You are 100% correct. When I bought in after the 2000-2002-03 fall values looked so-so but better than they had for a very long time. They were, and markets soared. In September 2008, values looked better than they had a for a long time, but that was really just the early stages of a waterfall decline. (And in Sept 2008 by objective measures they were better than in late winter 2003.)


I belive that one can avoid huge mistakes as to valuation, but over time he will never optimize timing.

Ha
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Old 05-11-2009, 11:30 AM   #68
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Give this crash a few years to recover. You still start seeing the posts. That should be the ultimate sell signal

"Why not 100% stocks?!!?"
Quite honestly - I do not expect to see such a post to be common for another 10 years yet. People really got burned badly this time. I think the average joe retail investor will be extremely skeptical about equities going forward. Burned badly twice in 10 years. That's a tough experience to get over. People can become quite irrational about it.

There has been a lot of cash on the sidelines since 2002. Pundits keep remarking on how much cash there is and how it could flow into the market. Well, that cash has kept building during the 2000s and built even more over the past year. I think it will stay on the sidelines for quite a while longer. People are so focused on not getting burned right now.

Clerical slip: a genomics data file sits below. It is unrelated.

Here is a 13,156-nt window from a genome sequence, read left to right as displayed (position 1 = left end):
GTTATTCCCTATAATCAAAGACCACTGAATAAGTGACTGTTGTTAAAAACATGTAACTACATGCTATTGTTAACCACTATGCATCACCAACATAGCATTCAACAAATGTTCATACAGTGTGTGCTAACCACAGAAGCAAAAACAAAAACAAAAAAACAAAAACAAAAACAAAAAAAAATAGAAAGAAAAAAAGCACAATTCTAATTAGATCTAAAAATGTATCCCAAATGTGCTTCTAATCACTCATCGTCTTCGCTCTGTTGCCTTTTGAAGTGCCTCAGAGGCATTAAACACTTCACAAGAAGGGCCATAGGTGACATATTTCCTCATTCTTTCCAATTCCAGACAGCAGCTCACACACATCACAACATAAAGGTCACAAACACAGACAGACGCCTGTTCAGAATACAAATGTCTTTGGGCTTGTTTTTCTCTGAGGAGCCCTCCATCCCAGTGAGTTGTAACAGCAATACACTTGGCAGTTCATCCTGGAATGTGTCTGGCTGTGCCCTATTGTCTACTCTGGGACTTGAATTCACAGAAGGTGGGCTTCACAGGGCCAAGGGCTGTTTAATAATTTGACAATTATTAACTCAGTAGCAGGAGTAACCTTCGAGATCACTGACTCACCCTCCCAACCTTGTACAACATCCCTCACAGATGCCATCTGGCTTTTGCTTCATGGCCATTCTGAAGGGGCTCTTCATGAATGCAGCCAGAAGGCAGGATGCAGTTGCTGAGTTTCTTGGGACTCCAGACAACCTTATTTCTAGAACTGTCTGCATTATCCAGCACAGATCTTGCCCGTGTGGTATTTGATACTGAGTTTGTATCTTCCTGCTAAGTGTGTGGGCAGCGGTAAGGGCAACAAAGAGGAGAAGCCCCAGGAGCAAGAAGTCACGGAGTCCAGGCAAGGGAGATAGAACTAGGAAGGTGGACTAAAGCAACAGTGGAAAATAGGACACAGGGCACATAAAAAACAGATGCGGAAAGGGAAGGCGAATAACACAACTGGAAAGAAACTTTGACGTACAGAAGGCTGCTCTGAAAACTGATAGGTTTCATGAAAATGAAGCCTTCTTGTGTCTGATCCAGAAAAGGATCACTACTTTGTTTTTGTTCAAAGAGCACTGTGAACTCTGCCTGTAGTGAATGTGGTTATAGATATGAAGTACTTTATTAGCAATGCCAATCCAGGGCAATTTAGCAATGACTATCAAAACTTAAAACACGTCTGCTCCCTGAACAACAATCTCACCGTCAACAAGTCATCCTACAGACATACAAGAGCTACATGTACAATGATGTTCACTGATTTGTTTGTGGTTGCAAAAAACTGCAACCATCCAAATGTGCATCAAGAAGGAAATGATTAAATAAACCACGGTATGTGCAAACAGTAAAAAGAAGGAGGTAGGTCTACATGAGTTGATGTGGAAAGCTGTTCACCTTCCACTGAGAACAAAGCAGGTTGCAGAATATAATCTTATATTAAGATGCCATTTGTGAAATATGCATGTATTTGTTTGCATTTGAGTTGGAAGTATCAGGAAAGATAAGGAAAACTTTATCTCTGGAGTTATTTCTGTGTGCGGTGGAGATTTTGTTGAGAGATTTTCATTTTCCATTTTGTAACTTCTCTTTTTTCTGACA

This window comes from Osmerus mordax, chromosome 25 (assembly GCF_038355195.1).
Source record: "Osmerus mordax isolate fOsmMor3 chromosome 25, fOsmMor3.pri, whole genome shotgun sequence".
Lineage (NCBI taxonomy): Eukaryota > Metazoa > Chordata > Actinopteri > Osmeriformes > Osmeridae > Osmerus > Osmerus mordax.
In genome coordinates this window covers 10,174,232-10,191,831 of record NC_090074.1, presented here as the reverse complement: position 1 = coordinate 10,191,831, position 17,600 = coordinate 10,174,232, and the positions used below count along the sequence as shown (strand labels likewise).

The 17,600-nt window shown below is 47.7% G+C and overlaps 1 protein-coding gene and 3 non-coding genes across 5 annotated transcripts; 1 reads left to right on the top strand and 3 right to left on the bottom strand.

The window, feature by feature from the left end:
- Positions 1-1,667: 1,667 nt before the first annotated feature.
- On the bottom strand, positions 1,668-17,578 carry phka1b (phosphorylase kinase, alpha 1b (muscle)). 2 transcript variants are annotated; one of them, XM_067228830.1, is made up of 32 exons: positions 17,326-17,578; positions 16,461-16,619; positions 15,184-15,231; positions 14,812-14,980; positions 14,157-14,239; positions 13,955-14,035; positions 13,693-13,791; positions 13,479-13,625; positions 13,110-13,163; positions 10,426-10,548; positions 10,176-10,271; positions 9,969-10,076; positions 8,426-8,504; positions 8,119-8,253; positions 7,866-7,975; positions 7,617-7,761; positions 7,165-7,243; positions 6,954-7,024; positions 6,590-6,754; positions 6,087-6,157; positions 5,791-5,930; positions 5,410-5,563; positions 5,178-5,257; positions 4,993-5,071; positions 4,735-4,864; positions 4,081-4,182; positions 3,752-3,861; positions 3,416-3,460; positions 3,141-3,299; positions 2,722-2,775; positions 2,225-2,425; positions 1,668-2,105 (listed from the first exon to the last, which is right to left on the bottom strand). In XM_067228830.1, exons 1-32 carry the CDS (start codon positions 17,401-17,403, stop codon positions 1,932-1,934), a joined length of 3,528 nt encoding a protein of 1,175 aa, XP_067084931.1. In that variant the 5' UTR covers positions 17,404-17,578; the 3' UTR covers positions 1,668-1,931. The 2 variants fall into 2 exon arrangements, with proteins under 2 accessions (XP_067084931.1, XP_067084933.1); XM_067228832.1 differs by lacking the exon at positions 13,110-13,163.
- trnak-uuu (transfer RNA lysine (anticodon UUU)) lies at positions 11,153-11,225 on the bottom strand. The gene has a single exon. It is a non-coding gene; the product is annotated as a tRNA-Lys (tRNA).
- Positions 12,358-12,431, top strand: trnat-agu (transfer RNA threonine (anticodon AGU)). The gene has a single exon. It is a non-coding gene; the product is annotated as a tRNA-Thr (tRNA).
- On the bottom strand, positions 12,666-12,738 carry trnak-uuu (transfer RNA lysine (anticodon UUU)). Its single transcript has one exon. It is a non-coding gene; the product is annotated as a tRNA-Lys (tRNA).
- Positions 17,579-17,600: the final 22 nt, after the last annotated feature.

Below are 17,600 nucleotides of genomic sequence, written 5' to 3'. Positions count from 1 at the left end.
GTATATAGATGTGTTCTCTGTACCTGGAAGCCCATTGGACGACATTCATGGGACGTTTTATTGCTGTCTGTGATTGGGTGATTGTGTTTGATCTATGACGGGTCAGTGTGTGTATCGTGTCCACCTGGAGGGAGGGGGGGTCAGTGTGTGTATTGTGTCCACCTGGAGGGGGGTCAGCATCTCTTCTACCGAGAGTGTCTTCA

When that cash finely starts coming off the sidelines in a big way - that is the ultimate sell signal.

Audrey

P.S. Love your new avatar image! I need a sign like that to post inside my home-on-wheels.
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Old 05-11-2009, 11:47 AM   #69
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Quite honestly - I do not expect to see such a post to be common for another 10 years yet. People really got burned badly this time. I think the average joe retail investor will be extremely skeptical about equities going forward. Burned badly twice in 10 years. That's a tough experience to get over. People can become quite irrational about it.
Not only that, but it was possible to avoid getting burned badly in 2000-02 with a large stock allocation IF you were adequately diversified with small caps, emerging markets, REITs, value stocks and perhaps some gold miners.